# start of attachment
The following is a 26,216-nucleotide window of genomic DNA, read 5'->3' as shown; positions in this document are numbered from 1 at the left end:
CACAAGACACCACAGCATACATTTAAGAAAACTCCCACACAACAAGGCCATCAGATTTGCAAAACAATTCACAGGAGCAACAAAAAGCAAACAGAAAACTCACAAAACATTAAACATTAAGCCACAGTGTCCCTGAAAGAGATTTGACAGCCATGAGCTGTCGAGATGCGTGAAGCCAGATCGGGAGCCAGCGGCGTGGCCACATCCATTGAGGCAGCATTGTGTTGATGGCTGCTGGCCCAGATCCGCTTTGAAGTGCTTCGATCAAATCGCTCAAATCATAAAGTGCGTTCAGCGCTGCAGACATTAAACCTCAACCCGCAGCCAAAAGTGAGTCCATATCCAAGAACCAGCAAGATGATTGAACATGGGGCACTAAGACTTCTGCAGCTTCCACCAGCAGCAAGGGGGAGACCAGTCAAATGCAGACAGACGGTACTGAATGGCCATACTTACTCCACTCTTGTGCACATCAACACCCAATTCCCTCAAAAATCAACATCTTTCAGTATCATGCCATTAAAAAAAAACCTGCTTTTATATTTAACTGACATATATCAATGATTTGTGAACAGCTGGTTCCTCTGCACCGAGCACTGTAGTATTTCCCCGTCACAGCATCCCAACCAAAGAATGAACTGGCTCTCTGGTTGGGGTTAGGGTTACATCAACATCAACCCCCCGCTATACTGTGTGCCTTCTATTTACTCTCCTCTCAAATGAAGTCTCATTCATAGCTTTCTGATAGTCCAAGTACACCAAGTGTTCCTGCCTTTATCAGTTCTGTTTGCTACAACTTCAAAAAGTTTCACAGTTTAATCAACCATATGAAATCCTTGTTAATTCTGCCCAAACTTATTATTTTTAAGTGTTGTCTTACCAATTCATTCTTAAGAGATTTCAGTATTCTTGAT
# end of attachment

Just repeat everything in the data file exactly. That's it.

The following is a 26,216-nucleotide window of genomic DNA, read 5'->3' as shown; positions in this document are numbered from 1 at the left end:
CACAAGACACCACAGCATACATTTAAGAAAACTCCCACACAACAAGGCCATCAGATTTGCAAAACAATTCACAGGAGCAACAAAAAGCAAACAGAAAACTCACAAAACATTAAACATTAAGCCACAGTGTCCCTGAAAGAGATTTGACAGCCATGAGCTGTCGAGATGCGTGAAGCCAGATCGGGAGCCAGCGGCGTGGCCACATCCATTGAGGCAGCATTGTGTTGATGGCTGCTGGCCCAGATCCGCTTTGAAGTGCTTCGATCAAATCGCTCAAATCATAAAGTGCGTTCAGCGCTGCAGACATTAAACCTCAACCCGCAGCCAAAAGTGAGTCCATATCCAAGAACCAGCAAGATGATTGAACATGGGGCACTAAGACTTCTGCAGCTTCCACCAGCAGCAAGGGGGAGACCAGTCAAATGCAGACAGACGGTACTGAATGGCCATACTTACTCCACTCTTGTGCACATCAACACCCAATTCCCTCAAAAATCAACATCTTTCAGTATCATGCCATTAAAAAAAAACCTGCTTTTATATTTAACTGACATATATCAATGATTTGTGAACAGCTGGTTCCTCTGCACCGAGCACTGTAGTATTTCCCCGTCACAGCATCCCAACCAAAGAATGAACTGGCTCTCTGGTTGGGGTTAGGGTTACATCAACATCAACCCCCCGCTATACTGTGTGCCTTCTATTTACTCTCCTCTCAAATGAAGTCTCATTCATAGCTTTCTGATAGTCCAAGTACACCAAGTGTTCCTGCCTTTATCAGTTCTGTTTGCTACAACTTCAAAAAGTTTCACAGTTTAATCAACCATATGAAATCCTTGTTAATTCTGCCCAAACTTATTATTTTTAAGTGTTGTCTTACCAATTCATTCTTAAGAGATTTCAGTATTCTTGAT